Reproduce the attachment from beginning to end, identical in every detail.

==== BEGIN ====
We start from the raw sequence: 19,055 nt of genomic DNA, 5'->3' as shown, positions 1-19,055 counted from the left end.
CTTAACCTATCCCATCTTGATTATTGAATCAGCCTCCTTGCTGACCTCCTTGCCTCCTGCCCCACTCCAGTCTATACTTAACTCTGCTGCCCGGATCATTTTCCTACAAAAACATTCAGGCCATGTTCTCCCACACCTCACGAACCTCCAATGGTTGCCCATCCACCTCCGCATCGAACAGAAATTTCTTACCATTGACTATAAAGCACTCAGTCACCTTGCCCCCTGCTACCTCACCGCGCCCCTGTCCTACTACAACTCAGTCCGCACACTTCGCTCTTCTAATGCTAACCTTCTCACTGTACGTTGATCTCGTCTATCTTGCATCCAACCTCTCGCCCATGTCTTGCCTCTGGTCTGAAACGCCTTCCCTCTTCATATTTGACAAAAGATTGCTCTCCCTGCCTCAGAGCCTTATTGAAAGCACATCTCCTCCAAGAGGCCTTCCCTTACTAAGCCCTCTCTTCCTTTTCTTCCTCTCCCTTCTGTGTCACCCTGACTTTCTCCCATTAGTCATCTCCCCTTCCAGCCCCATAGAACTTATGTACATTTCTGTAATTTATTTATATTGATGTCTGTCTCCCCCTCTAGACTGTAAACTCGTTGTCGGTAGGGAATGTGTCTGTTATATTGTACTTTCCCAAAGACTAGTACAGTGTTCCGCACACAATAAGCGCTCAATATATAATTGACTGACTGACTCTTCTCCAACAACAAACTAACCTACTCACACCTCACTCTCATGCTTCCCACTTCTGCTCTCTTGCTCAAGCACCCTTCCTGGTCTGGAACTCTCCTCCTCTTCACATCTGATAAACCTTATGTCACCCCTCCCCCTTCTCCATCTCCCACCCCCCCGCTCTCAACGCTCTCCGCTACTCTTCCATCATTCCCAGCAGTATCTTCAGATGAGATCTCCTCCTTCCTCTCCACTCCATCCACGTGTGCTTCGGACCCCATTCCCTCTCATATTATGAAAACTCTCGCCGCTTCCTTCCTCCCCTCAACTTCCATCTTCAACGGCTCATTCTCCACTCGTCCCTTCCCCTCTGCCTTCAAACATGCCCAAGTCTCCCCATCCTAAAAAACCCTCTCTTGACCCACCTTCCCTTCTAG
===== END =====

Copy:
We start from the raw sequence: 19,055 nt of genomic DNA, 5'->3' as shown, positions 1-19,055 counted from the left end.
CTTAACCTATCCCATCTTGATTATTGAATCAGCCTCCTTGCTGACCTCCTTGCCTCCTGCCCCACTCCAGTCTATACTTAACTCTGCTGCCCGGATCATTTTCCTACAAAAACATTCAGGCCATGTTCTCCCACACCTCACGAACCTCCAATGGTTGCCCATCCACCTCCGCATCGAACAGAAATTTCTTACCATTGACTATAAAGCACTCAGTCACCTTGCCCCCTGCTACCTCACCGCGCCCCTGTCCTACTACAACTCAGTCCGCACACTTCGCTCTTCTAATGCTAACCTTCTCACTGTACGTTGATCTCGTCTATCTTGCATCCAACCTCTCGCCCATGTCTTGCCTCTGGTCTGAAACGCCTTCCCTCTTCATATTTGACAAAAGATTGCTCTCCCTGCCTCAGAGCCTTATTGAAAGCACATCTCCTCCAAGAGGCCTTCCCTTACTAAGCCCTCTCTTCCTTTTCTTCCTCTCCCTTCTGTGTCACCCTGACTTTCTCCCATTAGTCATCTCCCCTTCCAGCCCCATAGAACTTATGTACATTTCTGTAATTTATTTATATTGATGTCTGTCTCCCCCTCTAGACTGTAAACTCGTTGTCGGTAGGGAATGTGTCTGTTATATTGTACTTTCCCAAAGACTAGTACAGTGTTCCGCACACAATAAGCGCTCAATATATAATTGACTGACTGACTCTTCTCCAACAACAAACTAACCTACTCACACCTCACTCTCATGCTTCCCACTTCTGCTCTCTTGCTCAAGCACCCTTCCTGGTCTGGAACTCTCCTCCTCTTCACATCTGATAAACCTTATGTCACCCCTCCCCCTTCTCCATCTCCCACCCCCCCGCTCTCAACGCTCTCCGCTACTCTTCCATCATTCCCAGCAGTATCTTCAGATGAGATCTCCTCCTTCCTCTCCACTCCATCCACGTGTGCTTCGGACCCCATTCCCTCTCATATTATGAAAACTCTCGCCGCTTCCTTCCTCCCCTCAACTTCCATCTTCAACGGCTCATTCTCCACTCGTCCCTTCCCCTCTGCCTTCAAACATGCCCAAGTCTCCCCATCCTAAAAAACCCTCTCTTGACCCACCTTCCCTTCTAG